Abstract: This paper describes selected key events in the life of Coolibah, a retired Gurindji stockman, through his non-Aboriginal friend John Boulton. Coolibah made John “a close friend of the same age”, referred to specifically as tjimerra in Gooniyandi language (the language that he has become most familiar with since being removed from his family as a small child). This classifactory kin relationship makes it possible for John Boulton to tell Coolibah’s story. This article is situated within the tradition of oral histories of the lives of Aboriginal people at the colonial frontier. It is also within a tradition of friendships between Aboriginal and non-Aboriginal, including European, people, often anthropologists and other professionals with a deep commitment to that world. In this article, Boulton uses the events of Coolibah’s life and that of his family and kin as a departure point to discuss the impact of history on the health of the people. Coolibah’s life is viewed through the lens of structural violence whereby the causal factors for the gap in health outcomes have been laid down. This article provides the theoretical framework to understand the extent of psychic, emotional and physical harm perpetrated on generations of Aboriginal people from the violent collision of the two worlds on the Australian frontier.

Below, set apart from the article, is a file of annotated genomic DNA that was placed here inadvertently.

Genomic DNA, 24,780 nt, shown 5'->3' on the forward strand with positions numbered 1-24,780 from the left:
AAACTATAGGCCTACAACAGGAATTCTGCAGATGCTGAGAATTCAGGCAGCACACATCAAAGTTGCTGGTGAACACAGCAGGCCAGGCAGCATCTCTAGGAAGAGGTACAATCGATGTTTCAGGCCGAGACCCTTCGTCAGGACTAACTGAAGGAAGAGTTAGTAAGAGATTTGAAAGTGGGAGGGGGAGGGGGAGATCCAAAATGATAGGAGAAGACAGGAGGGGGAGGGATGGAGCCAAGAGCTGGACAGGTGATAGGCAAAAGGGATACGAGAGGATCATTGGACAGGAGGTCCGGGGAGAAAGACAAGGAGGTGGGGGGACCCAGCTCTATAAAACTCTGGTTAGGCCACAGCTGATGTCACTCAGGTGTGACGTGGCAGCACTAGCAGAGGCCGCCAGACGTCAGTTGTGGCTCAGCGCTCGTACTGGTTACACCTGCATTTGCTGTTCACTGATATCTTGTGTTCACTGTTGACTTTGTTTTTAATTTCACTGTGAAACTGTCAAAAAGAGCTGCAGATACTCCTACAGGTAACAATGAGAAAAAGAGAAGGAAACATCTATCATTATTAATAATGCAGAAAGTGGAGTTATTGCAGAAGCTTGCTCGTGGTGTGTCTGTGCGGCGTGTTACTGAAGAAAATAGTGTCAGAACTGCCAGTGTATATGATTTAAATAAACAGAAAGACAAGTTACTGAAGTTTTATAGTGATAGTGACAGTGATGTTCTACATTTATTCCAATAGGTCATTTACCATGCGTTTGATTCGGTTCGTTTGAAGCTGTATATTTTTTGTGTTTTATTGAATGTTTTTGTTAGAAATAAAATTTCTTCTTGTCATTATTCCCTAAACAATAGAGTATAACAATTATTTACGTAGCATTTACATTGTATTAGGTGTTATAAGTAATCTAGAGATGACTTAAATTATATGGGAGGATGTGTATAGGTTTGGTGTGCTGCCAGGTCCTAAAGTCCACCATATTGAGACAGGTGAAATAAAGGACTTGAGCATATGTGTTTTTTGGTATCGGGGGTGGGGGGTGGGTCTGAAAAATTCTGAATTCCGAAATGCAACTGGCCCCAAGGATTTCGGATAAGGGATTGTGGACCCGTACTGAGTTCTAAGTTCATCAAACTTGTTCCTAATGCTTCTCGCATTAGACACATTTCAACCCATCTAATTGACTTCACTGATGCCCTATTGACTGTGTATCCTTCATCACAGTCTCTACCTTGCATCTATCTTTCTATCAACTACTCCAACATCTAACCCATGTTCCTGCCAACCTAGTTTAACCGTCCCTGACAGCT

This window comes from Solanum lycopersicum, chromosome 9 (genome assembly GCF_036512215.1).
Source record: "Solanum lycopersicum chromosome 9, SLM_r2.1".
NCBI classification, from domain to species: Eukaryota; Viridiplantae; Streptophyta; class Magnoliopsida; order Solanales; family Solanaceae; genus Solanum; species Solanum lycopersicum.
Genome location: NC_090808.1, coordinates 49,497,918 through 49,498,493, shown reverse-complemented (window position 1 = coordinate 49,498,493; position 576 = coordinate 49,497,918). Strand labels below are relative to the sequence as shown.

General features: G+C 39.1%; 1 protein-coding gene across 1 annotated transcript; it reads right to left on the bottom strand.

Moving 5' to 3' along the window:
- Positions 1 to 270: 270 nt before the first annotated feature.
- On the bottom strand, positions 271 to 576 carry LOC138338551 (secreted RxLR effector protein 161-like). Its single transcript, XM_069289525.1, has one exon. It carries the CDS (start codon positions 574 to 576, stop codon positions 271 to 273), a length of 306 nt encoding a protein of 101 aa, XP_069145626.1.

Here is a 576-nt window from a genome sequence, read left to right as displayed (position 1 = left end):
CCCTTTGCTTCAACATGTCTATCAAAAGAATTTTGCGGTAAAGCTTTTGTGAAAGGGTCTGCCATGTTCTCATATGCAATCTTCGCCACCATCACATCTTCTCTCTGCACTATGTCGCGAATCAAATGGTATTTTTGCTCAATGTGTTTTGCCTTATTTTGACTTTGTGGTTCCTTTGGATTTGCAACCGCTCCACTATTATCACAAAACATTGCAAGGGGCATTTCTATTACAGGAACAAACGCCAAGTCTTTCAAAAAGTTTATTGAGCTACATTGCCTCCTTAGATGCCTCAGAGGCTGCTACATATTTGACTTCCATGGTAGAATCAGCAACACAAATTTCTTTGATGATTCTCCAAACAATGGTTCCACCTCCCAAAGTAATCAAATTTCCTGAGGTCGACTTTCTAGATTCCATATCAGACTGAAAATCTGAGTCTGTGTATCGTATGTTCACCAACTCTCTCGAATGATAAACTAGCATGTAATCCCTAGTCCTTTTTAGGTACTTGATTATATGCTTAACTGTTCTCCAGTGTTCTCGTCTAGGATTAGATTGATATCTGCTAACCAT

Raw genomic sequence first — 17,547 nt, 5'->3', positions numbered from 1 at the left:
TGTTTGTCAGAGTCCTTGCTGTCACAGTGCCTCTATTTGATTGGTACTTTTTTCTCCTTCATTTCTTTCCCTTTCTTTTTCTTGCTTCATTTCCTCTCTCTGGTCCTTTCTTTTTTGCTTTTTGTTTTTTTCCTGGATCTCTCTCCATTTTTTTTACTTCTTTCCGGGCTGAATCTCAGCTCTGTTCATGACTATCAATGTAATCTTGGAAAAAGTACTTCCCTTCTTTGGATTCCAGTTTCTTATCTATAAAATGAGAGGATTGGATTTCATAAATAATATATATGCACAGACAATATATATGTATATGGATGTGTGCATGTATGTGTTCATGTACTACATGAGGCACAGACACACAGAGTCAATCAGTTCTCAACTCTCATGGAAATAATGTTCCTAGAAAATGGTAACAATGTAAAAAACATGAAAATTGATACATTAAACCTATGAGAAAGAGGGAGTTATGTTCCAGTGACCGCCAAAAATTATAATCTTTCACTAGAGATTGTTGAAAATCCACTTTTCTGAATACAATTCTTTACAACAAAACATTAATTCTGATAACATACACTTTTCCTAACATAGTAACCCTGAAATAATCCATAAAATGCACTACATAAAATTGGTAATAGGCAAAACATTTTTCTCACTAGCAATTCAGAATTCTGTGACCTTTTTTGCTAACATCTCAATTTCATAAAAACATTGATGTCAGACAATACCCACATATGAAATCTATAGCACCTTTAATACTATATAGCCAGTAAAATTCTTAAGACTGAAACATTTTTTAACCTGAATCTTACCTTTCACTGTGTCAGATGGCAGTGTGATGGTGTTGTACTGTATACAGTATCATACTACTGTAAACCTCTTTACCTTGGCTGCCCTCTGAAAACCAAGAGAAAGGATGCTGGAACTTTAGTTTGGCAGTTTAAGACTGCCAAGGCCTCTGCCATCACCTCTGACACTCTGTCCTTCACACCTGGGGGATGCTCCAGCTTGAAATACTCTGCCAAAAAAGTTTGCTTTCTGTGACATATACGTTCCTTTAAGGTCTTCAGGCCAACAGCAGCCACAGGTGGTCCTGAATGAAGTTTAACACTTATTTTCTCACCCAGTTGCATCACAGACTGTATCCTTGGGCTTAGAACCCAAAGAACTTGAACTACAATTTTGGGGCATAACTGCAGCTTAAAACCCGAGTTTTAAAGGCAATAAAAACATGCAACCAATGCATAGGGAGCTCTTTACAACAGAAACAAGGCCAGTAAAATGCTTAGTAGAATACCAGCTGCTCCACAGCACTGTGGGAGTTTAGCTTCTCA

Keywords: Australian Aboriginal, Gurindji, structural violence
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